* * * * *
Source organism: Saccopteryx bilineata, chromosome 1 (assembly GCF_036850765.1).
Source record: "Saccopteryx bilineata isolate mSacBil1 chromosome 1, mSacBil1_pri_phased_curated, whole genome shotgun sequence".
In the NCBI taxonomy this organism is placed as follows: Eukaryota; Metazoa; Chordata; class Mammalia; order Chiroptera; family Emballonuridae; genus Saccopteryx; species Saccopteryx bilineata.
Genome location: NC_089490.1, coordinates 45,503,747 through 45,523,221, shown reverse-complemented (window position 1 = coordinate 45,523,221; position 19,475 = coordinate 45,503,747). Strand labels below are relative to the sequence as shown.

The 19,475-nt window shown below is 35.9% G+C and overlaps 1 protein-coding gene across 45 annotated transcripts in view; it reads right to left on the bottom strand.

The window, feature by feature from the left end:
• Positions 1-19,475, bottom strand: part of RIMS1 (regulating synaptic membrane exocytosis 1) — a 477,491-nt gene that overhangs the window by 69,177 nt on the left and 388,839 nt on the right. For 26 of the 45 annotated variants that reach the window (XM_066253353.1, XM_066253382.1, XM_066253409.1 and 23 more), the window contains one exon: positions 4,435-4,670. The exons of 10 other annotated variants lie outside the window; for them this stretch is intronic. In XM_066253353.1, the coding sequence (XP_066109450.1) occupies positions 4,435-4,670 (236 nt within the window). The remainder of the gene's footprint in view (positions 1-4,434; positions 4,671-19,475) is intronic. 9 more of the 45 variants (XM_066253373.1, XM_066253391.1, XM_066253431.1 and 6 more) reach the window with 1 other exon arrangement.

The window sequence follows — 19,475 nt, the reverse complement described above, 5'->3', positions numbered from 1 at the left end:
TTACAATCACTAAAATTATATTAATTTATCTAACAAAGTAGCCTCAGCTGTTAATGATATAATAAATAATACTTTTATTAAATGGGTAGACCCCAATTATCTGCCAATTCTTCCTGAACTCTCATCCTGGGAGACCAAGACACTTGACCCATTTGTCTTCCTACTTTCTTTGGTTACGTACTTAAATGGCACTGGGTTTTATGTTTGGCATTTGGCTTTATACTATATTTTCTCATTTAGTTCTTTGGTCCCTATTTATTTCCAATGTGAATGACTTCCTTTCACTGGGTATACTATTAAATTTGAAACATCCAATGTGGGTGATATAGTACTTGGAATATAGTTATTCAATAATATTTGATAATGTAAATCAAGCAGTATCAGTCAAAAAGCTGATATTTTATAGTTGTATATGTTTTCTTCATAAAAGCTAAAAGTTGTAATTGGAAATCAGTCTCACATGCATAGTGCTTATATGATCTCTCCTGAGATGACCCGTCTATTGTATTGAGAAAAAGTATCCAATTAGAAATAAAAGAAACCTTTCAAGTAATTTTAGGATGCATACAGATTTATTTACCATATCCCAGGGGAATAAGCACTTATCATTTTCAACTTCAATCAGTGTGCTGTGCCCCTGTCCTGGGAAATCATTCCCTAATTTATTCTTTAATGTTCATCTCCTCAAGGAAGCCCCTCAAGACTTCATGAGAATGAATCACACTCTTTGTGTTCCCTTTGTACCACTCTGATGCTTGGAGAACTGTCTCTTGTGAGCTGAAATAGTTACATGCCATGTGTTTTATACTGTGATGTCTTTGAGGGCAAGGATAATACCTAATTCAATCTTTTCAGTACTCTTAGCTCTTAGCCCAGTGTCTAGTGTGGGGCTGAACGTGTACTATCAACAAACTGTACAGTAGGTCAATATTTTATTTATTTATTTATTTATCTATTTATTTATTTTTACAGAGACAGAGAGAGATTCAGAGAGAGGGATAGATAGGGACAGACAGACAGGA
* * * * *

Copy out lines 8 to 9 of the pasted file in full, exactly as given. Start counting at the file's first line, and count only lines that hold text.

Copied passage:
The window sequence follows — 19,475 nt, the reverse complement described above, 5'->3', positions numbered from 1 at the left end:
TTACAATCACTAAAATTATATTAATTTATCTAACAAAGTAGCCTCAGCTGTTAATGATATAATAAATAATACTTTTATTAAATGGGTAGACCCCAATTATCTGCCAATTCTTCCTGAACTCTCATCCTGGGAGACCAAGACACTTGACCCATTTGTCTTCCTACTTTCTTTGGTTACGTACTTAAATGGCACTGGGTTTTATGTTTGGCATTTGGCTTTATACTATATTTTCTCATTTAGTTCTTTGGTCCCTATTTATTTCCAATGTGAATGACTTCCTTTCACTGGGTATACTATTAAATTTGAAACATCCAATGTGGGTGATATAGTACTTGGAATATAGTTATTCAATAATATTTGATAATGTAAATCAAGCAGTATCAGTCAAAAAGCTGATATTTTATAGTTGTATATGTTTTCTTCATAAAAGCTAAAAGTTGTAATTGGAAATCAGTCTCACATGCATAGTGCTTATATGATCTCTCCTGAGATGACCCGTCTATTGTATTGAGAAAAAGTATCCAATTAGAAATAAAAGAAACCTTTCAAGTAATTTTAGGATGCATACAGATTTATTTACCATATCCCAGGGGAATAAGCACTTATCATTTTCAACTTCAATCAGTGTGCTGTGCCCCTGTCCTGGGAAATCATTCCCTAATTTATTCTTTAATGTTCATCTCCTCAAGGAAGCCCCTCAAGACTTCATGAGAATGAATCACACTCTTTGTGTTCCCTTTGTACCACTCTGATGCTTGGAGAACTGTCTCTTGTGAGCTGAAATAGTTACATGCCATGTGTTTTATACTGTGATGTCTTTGAGGGCAAGGATAATACCTAATTCAATCTTTTCAGTACTCTTAGCTCTTAGCCCAGTGTCTAGTGTGGGGCTGAACGTGTACTATCAACAAACTGTACAGTAGGTCAATATTTTATTTATTTATTTATTTATCTATTTATTTATTTTTACAGAGACAGAGAGAGATTCAGAGAGAGGGATAGATAGGGACAGACAGACAGGA